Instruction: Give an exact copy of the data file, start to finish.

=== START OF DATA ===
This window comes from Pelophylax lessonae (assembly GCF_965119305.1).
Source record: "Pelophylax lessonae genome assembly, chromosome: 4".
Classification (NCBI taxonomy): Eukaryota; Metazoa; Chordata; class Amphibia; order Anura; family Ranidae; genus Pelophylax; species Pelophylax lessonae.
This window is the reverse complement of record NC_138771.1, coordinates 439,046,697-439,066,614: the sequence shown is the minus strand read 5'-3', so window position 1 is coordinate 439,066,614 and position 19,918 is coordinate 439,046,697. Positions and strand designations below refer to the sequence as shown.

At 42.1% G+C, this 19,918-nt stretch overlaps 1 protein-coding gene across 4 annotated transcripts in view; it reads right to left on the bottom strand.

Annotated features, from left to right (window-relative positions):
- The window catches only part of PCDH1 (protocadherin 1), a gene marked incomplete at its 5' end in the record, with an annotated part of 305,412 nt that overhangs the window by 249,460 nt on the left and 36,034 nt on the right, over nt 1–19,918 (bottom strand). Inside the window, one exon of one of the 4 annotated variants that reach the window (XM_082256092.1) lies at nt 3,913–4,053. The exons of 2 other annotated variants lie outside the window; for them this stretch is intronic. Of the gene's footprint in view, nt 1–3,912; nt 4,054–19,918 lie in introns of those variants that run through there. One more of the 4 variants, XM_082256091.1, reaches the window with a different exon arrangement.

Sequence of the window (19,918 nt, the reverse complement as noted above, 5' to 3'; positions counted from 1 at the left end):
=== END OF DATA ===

This window comes from Pelophylax lessonae (assembly GCF_965119305.1).
Source record: "Pelophylax lessonae genome assembly, chromosome: 4".
Classification (NCBI taxonomy): Eukaryota; Metazoa; Chordata; class Amphibia; order Anura; family Ranidae; genus Pelophylax; species Pelophylax lessonae.
This window is the reverse complement of record NC_138771.1, coordinates 439,046,697-439,066,614: the sequence shown is the minus strand read 5'-3', so window position 1 is coordinate 439,066,614 and position 19,918 is coordinate 439,046,697. Positions and strand designations below refer to the sequence as shown.

At 42.1% G+C, this 19,918-nt stretch overlaps 1 protein-coding gene across 4 annotated transcripts in view; it reads right to left on the bottom strand.

Annotated features, from left to right (window-relative positions):
- The window catches only part of PCDH1 (protocadherin 1), a gene marked incomplete at its 5' end in the record, with an annotated part of 305,412 nt that overhangs the window by 249,460 nt on the left and 36,034 nt on the right, over nt 1–19,918 (bottom strand). Inside the window, one exon of one of the 4 annotated variants that reach the window (XM_082256092.1) lies at nt 3,913–4,053. The exons of 2 other annotated variants lie outside the window; for them this stretch is intronic. Of the gene's footprint in view, nt 1–3,912; nt 4,054–19,918 lie in introns of those variants that run through there. One more of the 4 variants, XM_082256091.1, reaches the window with a different exon arrangement.

Sequence of the window (19,918 nt, the reverse complement as noted above, 5' to 3'; positions counted from 1 at the left end):